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Michael East

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Level 2, Suite 3
Ascot Hospital
90 Greenlane Rd East
Auckland 1051
New Zealand
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Prolapse occurs when there is weakness involving the support structures that hold the uterus and/or vaginal walls in place.

  • If the front wall of the vagina is weakened this can cause the bladder to protrude/prolapse into the vagina.
  • If the back wall of the vagina is weakened this can result in bowel protruding/prolapsing into the vagina.
  • If the ligaments that support the uterus are weakened the uterus can push/prolapse into the vagina.

Symptoms of prolapse include:

  • A dragging sensation in the lower abdomen and pelvis with backache.
  • An awareness of a lump at the entrance to the vagina which can be felt or seen.  
  • Urinary symptoms such as stress incontinence (involuntary leakage of urine with coughing, sneezing, laughing or exertion).
  • Bowel symptoms where a woman may need to put a finger on her perineum (outside of vagina) or on the back wall of the vagina to allow a bowel motion to occur.

Causes of prolapse include childbirth and getting a little older. However as prolapse does not occur in all women, we are sure there is a genetic component where the structures involved in supporting the vagina and uterus are weaker than usual (there may be a family history).

In general terms prolapse is an all or nothing phenomenon and if one area of the vagina is weakened, then other areas are often weakened also. When a woman presents with symptoms of prolapse it is important to identify all areas that are weakened.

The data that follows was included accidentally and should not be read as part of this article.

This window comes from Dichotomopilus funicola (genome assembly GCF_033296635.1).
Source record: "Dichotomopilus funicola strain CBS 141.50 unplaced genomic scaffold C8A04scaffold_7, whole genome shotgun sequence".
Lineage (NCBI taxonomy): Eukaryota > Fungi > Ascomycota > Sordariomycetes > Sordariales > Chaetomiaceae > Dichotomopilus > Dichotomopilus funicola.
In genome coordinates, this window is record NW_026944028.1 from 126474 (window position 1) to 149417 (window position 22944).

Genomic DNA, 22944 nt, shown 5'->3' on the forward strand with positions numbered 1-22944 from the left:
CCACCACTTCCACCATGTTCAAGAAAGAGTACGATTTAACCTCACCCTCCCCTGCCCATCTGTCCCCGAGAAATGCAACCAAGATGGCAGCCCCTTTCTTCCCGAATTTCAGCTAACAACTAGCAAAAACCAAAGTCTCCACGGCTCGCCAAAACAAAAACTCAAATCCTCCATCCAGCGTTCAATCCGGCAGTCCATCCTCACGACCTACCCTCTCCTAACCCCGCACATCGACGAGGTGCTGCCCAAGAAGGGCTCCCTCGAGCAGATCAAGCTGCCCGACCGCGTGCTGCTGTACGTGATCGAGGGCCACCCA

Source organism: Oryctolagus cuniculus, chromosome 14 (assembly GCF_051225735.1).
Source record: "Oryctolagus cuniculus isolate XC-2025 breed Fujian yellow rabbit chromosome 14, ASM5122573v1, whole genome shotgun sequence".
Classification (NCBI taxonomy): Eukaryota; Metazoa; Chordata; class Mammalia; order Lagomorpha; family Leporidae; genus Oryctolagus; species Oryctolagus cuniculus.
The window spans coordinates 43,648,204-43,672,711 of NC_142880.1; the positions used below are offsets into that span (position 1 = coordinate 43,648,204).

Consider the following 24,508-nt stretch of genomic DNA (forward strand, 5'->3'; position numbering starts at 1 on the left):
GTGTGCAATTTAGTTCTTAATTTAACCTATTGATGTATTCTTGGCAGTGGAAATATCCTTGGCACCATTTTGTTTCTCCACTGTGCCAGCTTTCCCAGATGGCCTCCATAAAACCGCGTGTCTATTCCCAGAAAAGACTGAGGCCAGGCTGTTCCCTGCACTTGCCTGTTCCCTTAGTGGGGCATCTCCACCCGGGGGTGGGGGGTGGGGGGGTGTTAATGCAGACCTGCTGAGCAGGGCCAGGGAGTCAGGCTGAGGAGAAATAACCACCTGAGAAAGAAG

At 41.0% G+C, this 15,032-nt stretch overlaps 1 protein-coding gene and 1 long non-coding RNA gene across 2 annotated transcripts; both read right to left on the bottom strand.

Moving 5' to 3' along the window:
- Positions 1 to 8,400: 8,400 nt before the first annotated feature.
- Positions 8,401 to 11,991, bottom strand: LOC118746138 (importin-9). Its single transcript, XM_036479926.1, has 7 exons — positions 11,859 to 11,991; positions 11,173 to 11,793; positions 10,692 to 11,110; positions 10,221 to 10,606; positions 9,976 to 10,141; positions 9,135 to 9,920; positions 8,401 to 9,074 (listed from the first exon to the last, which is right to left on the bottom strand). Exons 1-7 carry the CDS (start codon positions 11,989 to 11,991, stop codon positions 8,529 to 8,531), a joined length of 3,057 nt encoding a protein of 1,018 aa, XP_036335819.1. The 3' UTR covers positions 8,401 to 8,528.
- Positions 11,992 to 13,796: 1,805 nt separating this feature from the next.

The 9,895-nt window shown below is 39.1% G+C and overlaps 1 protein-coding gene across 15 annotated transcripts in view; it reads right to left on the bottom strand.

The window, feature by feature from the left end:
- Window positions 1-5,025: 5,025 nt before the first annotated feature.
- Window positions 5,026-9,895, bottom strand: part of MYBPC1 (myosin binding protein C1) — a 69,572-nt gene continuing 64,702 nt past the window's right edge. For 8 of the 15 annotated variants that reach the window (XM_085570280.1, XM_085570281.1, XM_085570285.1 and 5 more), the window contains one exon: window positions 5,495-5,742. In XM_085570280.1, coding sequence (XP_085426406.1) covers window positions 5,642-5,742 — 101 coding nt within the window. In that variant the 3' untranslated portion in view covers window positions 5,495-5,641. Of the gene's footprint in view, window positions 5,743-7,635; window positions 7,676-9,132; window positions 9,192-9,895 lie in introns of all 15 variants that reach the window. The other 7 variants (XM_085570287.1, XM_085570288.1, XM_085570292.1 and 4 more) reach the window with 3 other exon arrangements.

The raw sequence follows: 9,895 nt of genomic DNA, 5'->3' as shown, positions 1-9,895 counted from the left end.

Management of Prolapse

Prolapse can be managed in a number of ways.

Ovestin pessaries

  • This is a weak oestrogen (17 Beta Oestradiol) given as a vaginal pessary
  • When used twice weekly it can revitalise the superficial skin layers in the vagina and bladder
  • It takes up to six weeks for the Ovestin to work efficiently and is worthwhile using long term
  • This is not hormone replacement therapy


  • Physiotherapy can markedly improve prolapse symptoms as well as symptoms related to urinary urge and stress incontinence 
  • Jill Wood and Vicki Holmes are two experienced Women’s Health Physiotherapists based at Birthcare

Ring Pessary

  • A ring pessary is a round vinyl ring inserted into the vagina to improve prolapse and urinary symptoms
  • The pessary needs to be changed every six months to avoid vaginal inflammation
  • It is used mainly in those women who are not suitable for surgery


Surgery for prolapse varies depending on the degree of uterine and vaginal involvement.

  • If there is prolapse which involves the front and/or back walls of the vagina or vaginal vault, it is usually repaired vaginally.
  • If a woman has finished her family and the uterus has descended to the entrance of the vagina, then a Vaginal Hysterectomy is often performed. This involves removal of the uterus (with conservation of the ovaries) through the vagina. This can be combined with repair of any vaginal prolapse.

Patients can usually choose whether to have a spinal (like an epidural) or general anaesthetic (being put to sleep). A spinal anaesthetic provides excellent pain relief without needing to be put to sleep.

The surgery takes approximately 90-120 minutes and the hospital stay is usually 3-4 days with return to work after 4-6 weeks on average.  

Heavy lifting should be avoided for 6-12 weeks after surgery. This is important to allow the stitches used to repair the prolapse to do their work.

The risks related to this sort of surgery are low and significant complications are unusual.

With the best of intentions and good operative technique there will still be a group of women who will develop recurrent prolapse. 

If a woman with recurrent prolapse requires further treatment, surgery involving the use of mesh may be advised.

In Auckland Michael refers all his patients requiring prolapse surgery to Dr Erika Hunter who has specialist training in prolapse surgery otherwise known as urogynaecological surgery. Erika works out of the same rooms as Michael.